NEWS FOOTAGE (Translation): ítzi is unique. He's from the very end of the Stone Age, a time when humans still used stone tools, but before they had mastered the art of smelting metal.
NEWS FOOTAGE (Translation): Struck down in mid-stride, he provides a glimpse of what life was like in those times, with some surprising twists.
PATRICK HUNT: One find—the man in the ice—opened up a whole new window on the ancient world that was never there before.
NARRATOR: Five thousand years ago, on the European continent, is a time before countries, before kings, even before the introduction of the wheel. In these alpine valleys, some people are living in small settlements, just beginning to grow crops like wheat and barley, and to raise goat, sheep and cattle. But others are nomadic hunters, still depending on wild game for survival.
Population is increasing, and so is competition between those hunters and early farmers.
PATRICK HUNT: We now know that with increasing population, there are more people contesting boundaries. This is the first time we're actually farming. So people can now fight over a plot of land and over the resources on it.
NARRATOR: This is 1,000 years before writing comes to this area, so ítzi's gear, well-preserved by the icy glacier, provides a critical insight into prehistoric culture.
PATRICK HUNT: Everything was placed in that refrigerator, and the door was sealed. And we can open up that window in time, 5,300 years later, and everything was almost just as he left it.
NARRATOR: In fact, when they found the Iceman, he was still wearing one of his shoes. The artifacts are now in the Bolzano museum, where Patrick Hunt is joined by Annaluisa Pedrotti, of nearby Trento University, to carefully examine each item, searching for clues, not only about ítzi's culture, but about his last day alive.
Why would he have been carrying these things with him at the time of his death? The shoe is one of the earliest examples of its kind and surprisingly complex.
PATRICK HUNT: You can just see here, at least three different kinds of material. You see grass, you see skin, and you see cord.
NARRATOR: It's unlikely a man from the Stone Age would wear shoes all the time, but if he knew he was going to cross the rocky slopes and glaciers of the Alps, shoes like this would be important to pack along.
The artifacts not only provide personal details about the man who carried them, they prove that Stone Age designs could be surprisingly sophisticated.
His backpack, with its wooden frame, seems almost modern. A leather pouch was possibly tied around his waist like a fanny pack. Chunks of tree fungus, thought to have medicinal powers, served as first aid kit. Maple leaves were used to carry hot embers for starting fires.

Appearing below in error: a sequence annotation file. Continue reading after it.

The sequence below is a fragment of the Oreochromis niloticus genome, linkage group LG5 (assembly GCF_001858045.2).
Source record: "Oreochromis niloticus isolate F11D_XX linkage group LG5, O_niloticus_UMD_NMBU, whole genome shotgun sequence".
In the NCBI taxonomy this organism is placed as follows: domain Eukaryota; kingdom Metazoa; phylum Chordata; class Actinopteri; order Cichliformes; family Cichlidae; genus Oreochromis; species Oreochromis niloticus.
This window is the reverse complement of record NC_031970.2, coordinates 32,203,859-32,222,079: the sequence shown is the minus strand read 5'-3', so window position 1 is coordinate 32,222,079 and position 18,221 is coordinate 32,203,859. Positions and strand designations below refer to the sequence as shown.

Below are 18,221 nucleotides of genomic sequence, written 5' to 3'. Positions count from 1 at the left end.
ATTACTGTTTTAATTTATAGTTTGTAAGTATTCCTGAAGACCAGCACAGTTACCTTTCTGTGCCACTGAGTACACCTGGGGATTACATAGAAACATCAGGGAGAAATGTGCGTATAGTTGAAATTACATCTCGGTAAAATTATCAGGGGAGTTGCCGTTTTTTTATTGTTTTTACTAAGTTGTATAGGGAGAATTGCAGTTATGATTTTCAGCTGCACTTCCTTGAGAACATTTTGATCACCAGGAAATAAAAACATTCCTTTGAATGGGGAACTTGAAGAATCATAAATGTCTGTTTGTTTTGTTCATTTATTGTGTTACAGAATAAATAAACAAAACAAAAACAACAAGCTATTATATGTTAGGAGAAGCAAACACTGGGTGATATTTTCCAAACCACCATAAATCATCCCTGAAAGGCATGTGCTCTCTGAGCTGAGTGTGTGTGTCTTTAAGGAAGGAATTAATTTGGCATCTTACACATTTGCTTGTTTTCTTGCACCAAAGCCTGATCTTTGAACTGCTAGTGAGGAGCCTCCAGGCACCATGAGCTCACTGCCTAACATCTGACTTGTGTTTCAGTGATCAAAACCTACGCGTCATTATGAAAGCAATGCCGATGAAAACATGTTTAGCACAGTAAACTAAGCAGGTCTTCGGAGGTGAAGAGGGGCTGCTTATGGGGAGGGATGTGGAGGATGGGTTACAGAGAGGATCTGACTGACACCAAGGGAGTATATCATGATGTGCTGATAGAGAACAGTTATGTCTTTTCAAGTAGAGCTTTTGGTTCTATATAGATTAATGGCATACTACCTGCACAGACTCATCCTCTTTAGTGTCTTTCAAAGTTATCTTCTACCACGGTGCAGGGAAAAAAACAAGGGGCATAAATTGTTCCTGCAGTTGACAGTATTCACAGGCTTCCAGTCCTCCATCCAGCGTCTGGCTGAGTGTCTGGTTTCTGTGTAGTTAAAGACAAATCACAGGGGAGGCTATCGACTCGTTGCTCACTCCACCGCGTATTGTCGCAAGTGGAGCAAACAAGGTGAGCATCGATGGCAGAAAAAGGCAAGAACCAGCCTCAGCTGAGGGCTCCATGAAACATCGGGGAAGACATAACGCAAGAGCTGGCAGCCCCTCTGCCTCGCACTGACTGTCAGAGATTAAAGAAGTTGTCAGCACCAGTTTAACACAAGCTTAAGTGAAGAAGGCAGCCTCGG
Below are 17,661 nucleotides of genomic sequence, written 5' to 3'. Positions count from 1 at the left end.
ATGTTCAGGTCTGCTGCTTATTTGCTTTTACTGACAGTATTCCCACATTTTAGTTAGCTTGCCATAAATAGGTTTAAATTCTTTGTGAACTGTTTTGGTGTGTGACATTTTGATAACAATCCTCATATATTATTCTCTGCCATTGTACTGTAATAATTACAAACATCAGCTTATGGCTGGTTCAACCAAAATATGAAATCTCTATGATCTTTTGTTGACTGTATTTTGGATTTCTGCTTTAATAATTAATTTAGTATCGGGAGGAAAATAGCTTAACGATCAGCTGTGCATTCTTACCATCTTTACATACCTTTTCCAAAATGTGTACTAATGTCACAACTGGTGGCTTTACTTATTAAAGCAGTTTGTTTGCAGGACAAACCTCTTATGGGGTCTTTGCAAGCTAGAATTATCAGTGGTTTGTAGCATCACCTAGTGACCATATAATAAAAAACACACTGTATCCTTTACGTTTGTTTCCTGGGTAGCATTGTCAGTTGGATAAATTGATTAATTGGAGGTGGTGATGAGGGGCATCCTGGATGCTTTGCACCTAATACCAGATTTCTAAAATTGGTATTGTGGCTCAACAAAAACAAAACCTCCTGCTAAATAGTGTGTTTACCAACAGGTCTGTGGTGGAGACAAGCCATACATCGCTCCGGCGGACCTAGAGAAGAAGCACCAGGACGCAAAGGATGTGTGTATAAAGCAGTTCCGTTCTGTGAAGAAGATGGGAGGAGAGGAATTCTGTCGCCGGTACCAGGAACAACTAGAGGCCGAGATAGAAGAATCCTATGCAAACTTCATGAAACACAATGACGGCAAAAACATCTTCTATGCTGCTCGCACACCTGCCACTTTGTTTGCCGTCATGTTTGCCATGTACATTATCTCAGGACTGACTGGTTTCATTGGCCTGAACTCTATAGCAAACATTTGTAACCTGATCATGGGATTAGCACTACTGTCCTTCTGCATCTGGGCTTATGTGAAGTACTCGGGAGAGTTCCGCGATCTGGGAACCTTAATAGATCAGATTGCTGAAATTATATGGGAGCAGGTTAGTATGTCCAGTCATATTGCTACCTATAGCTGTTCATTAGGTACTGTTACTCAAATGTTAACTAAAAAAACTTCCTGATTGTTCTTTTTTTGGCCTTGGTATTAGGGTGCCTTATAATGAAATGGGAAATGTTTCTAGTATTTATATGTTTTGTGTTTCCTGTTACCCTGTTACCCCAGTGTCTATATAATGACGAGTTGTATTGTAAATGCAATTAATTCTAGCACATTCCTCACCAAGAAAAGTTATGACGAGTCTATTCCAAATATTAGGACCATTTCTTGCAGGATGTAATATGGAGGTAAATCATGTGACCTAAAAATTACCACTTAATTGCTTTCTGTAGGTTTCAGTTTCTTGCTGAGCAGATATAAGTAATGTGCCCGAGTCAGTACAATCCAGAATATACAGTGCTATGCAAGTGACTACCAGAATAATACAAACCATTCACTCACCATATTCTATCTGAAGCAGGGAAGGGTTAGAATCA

PATRICK HUNT: ítzi's culture knew the use of every possible plantâ¦
ANNALUISA PEDROTTI (Trento University): Yes.
PATRICK HUNT: â¦and stone and wood.
ANNALUISA PEDROTTI: Yes, they use the optimal material.
NARRATOR: But venturing into the mountains beyond his settlement could be dangerous. Wolves, wild boar and bears were common. Clashes between settlements and hunters were also possible, so ítzi carried weapons.
Along with his knife, he had a bow and arrows. His quiver, the oldest ever found, contained carefully crafted wooden arrows, with flint arrowheads, chipped to a razor's edge and glued on with pitch made from the sap of a birch tree. The feathers on the shafts are also carefully attached—to stabilize the arrow in flight. But for some mysterious reason, the bow and arrows were not ready to use.
PATRICK HUNT: If you count the number of arrows here, easily over a dozen, most of the arrows are completely un-useable at this time. Why do we have so many arrows unfinished?
ANNALUISA PEDROTTI (Translation): This is a huge mystery. He was found with equipment that was not fully prepared.
NARRATOR: It's as if he were walking in the wilderness with an unloaded gun.
PATRICK HUNT: I would say that ítzi is going to be in trouble. This is a serious flaw in his plan for survival.
NARRATOR: But he wasn't completely unarmed. He was carrying a weapon far advanced for his time, an ax made of copper.
PATRICK HUNT: The one object that continues to draw our attention, like a magnet, is that copper ax. It's so intriguing, because the technology required to make it is far beyond anything we've seen before.
NARRATOR: The Iceman's copper ax surprises archaeologists and forces a revision in the timeline of history. Before ítzi, scholars didn't think alpine cultures had learned to smelt copper until about 2,000 B.C. But carbon-dating shows that the Iceman's ax is far older than that. This means his people already knew how to heat copper-rich rock up to 2,000 degrees Fahrenheit, hot enough to extract the metal from the ore.
The discovery of the ax meant they were stepping out of the age of stone tools a thousand years before experts thought possible.